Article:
Restau­rant Re­view Taco truckin’ all over town

Pasatiempo - - NEWS -

On and off for the past year and a half, I’ve tagged along with a group of friends whose heroic hobby is to lo­cate and sam­ple goods from ev­ery taco truck in Santa Fe. The early mis­sions took place on that long com­mer­cial stretch of Air­port Road be­tween Cer­ril­los Road and the Santa Fe Coun­try Club — the main artery through the neigh­bor­hood called Lit­tle Chi­huahua, where there are usu­ally four or five trucks do­ing busi­ness at any given time.

The first one we hit was a small white ram­shackle trailer on a blank lot just east of the Kagyu Shen­pen Kunchab Ti­betan Bud­dhist Cen­ter. A hand-painted sign on the front said Ta­que­ría La Ha­cienda, and there were var­i­ous chaotic signs list­ing the menu items. I knew some of the terms (car­ni­tas tacos, bur­rito con pollo), but many were un­fa­mil­iar, like

ma­chi­tos, buche, and elote en vaso (in­tes­tine, stom­ach, and “corn in a cup,” re­spec­tively). I or­dered carne asada tacos.

La Ha­cienda wasn’t much to look at, but it was great, and it’s been con­sis­tent ev­ery time I’ve gone back. My plate con­sisted of four art­fully ar­ranged tacos that were never bet­tered by those from other trucks that I went to in the fol­low­ing weeks: tasty lit­tle pack­ets made us­ing warm, floppy corn tor­tillas, spicy chunks of beef, chopped white onion, cilantro, avocado, and tomato, with lime, tomatillo sauce, and shred­ded cab­bage on the side.

We roamed all over the city dur­ing Taco Quest, eat­ing at a few big, shiny trucks that weren’t es­pe­cially good and at some dinky, scruffy ones that were sur­pris­ingly strong. The big­gest clus­ter was and still is on Air­port Road, but you’ll also find trucks scat­tered along the length of Cer­ril­los and on or near Siler Road, St. Michael’s Drive, St. Fran­cis Drive, Cor­dova Road, Rodeo Road, and Old Santa Fe Trail. The open­ing of Meow Wolf, on Ru­fina Cir­cle, has cre­ated a new hub for trucks that is spic­ing up that part of town.

Gen­er­ally, the trucks come in two styles. First, there are tra­di­tional oper­a­tions, like La Ha­cienda and Ta­que­ría Argelia, that look and feel like they rolled straight in from the streets of Mex­ico. The main choices there tend to be tacos (al­ways made with soft tor­tillas), bur­ri­tos, tor­tas, and que­sadil­las. You’ll see long lists of meat, poul­try, and seafood fill­ings, in­clud­ing some that are more fa­mil­iar (asada, al pas­tor, car­ni­tas, bar­ba­coa) and some that are less so, such as lengua (tongue) and trip­i­tas (tripe). Prices vary, but you’ll typ­i­cally pay around $8 for four tacos.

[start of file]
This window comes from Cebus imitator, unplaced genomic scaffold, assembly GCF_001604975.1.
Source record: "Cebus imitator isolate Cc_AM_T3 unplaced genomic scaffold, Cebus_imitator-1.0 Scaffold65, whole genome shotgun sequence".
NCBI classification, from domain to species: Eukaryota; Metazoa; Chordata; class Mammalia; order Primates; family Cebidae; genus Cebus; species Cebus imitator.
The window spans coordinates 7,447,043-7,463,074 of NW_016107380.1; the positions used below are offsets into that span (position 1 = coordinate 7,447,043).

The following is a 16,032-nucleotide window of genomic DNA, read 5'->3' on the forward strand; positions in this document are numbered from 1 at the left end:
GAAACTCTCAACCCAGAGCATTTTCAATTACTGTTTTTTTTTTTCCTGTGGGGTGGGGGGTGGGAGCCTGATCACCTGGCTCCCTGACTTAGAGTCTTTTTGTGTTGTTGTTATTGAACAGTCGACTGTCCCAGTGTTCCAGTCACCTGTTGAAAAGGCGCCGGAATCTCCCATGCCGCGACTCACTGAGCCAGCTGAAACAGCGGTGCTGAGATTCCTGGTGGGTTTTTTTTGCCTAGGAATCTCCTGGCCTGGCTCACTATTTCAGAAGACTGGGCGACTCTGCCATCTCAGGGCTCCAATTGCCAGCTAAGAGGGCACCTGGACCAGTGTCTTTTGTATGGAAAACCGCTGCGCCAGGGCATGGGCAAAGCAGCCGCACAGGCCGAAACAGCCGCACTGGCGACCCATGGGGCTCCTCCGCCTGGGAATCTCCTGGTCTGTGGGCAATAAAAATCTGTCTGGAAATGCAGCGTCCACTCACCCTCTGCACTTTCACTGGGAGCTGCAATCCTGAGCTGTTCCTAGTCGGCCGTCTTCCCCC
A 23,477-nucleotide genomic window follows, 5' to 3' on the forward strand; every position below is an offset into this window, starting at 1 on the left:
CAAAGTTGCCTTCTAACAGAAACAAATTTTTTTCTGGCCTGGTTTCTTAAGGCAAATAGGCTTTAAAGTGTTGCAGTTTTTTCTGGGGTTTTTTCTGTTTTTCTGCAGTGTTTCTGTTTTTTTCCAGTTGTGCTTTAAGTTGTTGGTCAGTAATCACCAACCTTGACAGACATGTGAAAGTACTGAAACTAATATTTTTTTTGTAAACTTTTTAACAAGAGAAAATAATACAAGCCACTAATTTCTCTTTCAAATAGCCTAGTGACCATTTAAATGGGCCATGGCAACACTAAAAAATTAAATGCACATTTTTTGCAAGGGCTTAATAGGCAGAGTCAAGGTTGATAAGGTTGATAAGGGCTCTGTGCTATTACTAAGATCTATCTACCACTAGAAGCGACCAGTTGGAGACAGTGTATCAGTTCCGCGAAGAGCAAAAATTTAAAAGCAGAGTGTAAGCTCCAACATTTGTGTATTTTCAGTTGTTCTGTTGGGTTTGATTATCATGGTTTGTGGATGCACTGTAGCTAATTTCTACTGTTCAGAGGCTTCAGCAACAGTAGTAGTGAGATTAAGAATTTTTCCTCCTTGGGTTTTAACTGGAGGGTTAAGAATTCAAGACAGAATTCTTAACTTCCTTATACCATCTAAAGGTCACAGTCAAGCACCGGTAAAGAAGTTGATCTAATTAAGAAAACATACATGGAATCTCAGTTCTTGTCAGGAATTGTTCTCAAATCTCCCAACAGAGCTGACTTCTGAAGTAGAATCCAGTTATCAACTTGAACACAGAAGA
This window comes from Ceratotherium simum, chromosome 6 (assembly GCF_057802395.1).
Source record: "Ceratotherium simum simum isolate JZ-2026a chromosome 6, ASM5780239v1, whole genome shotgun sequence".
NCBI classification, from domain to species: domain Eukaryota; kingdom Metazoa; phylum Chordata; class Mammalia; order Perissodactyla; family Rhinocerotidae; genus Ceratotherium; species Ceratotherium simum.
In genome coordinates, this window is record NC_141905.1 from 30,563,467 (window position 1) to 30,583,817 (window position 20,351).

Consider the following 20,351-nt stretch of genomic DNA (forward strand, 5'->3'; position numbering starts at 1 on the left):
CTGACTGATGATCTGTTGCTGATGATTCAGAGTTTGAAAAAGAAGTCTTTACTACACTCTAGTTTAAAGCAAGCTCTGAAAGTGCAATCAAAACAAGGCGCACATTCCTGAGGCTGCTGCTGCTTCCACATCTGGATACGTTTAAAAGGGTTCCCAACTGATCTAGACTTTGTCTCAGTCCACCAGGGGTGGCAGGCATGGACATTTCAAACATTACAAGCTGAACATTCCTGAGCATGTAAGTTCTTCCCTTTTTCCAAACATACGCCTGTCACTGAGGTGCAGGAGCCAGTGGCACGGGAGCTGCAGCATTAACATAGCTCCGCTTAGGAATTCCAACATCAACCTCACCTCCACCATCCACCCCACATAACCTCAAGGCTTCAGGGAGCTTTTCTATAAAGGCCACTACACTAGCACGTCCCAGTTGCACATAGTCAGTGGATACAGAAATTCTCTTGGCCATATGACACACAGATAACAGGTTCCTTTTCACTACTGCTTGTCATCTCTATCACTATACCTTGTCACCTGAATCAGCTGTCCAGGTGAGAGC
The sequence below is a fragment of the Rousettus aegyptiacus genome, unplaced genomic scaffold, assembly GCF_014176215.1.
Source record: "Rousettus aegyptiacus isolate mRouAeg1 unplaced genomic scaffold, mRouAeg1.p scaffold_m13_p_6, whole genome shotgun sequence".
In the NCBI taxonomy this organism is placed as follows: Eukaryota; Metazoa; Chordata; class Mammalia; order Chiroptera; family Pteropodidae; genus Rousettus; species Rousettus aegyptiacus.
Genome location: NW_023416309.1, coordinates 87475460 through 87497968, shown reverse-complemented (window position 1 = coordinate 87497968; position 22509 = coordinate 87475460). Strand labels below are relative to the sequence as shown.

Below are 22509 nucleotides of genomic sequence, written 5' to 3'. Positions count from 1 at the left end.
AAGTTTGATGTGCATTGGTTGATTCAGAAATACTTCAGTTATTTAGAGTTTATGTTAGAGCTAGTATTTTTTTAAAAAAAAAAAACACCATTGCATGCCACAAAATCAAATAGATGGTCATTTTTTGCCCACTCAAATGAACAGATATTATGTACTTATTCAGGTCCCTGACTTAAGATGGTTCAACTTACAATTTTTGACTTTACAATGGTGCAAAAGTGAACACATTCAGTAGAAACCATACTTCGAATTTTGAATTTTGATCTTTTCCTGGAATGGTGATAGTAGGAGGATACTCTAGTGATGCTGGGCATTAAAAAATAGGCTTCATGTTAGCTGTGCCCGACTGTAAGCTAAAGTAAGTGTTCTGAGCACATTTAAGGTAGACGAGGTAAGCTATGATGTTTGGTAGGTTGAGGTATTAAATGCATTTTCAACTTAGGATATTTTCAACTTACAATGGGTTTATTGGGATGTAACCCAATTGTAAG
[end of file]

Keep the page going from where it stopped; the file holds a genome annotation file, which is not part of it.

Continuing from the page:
The other style of truck has one foot in the world of mod­ern ur­ban restau­rants. A good ex­am­ple is El Sa­bor Span­ish Tapas y Másss, which sits in the empty lot across from Kaune’s, on Old Santa Fe Trail. On a re­cent visit, I en­joyed an order of fish tacos that came with gen­er­ous pieces of fresh-tast­ing white fish, avocado, cab­bage slaw, lime juice, cilantro, and tomato. But there are un­ex­pected of­fer­ings, too, in­clud­ing chicken chipo­tle tapas and flash-fried ar­ti­chokes. The flash-fried avocado I tried was crispy and ter­rific. It was topped with chopped to­ma­toes, red onion, cilantro, a creamy lime-yo­gurt sauce, and drips of bal­samic re­duc­tion; it would work as an ap­pe­tizer at the best restau­rants in town.

An­other win­ner is Bon­sai Asian Tacos, which used to be on Cer­ril­los Road, in front of Pawn City, but is now parked in a lot on St. Fran­cis Drive, near the in­ter­sec­tion with San Ma­teo. Bon­sai is a good choice for veg­e­tar­i­ans — in ad­di­tion to tacos, they of­fer saucy, spicy stir-fries that use healthy in­gre­di­ents like mixed veg­eta­bles, brown rice, rice noo­dles, and quinoa. I tried the Korean pulled pork slid­ers: three warm, soft buns piled with pork, slaw, chopped kale, and a spicy red sauce. They were out­stand­ing and cost just $6 — an amaz­ing deal. On Cor­dova Road, near the in­ter­sec­tion with St. Fran­cis Drive, you’ll find what may be Santa Fe’s most pop­u­lar taco truck, El Chile Tore­ado, which serves break­fast and lunch bur­ri­tos, along with tacos and que­sadil­las in nearly a dozen vari­a­tions in­volv­ing beef, pork, chicken, and veg­eta­bles. I love their car­ni­tas, but I’m less sold on their sig­na­ture hot dog, the Mr. Pol­ish, which is so heav­ily piled with meat, beans, and cheese that I found it over­whelm­ing.

On or near Cer­ril­los Road, three other trucks worth check­ing out are El Rin­concito del Sa­bor, which is on Cer­ril­los Road next to the Cac­tus Cen­tro busi­ness cen­ter; Ta­que­ría Gra­cias Madre, which sits in the Meow Wolf park­ing lot; and Santa Fe Kitchen, which is where Bon­sai Asian Tacos used to be over at Pawn City. Santa Fe Kitchen is new, and ev­ery­thing I’ve tried there has been very good, in­clud­ing fish tacos, chicken and cheese que­sadil­las, and a sand­wich called pam­bazo de asada, a win­ning com­bi­na­tion of grilled beef, onion, white cheese, cilantro, cab­bage, tomato, avocado, pota­toes, chorizo, and sour cream. I’ll keep test­ing it all sum­mer, but for now this place has edged out La Ha­cienda as my new num­ber one.

We roamed all over the city dur­ing Taco Quest, eat­ing at a few big, shiny trucks that weren’t es­pe­cially good and at some dinky, scruffy ones that were sur­pris­ingly strong.

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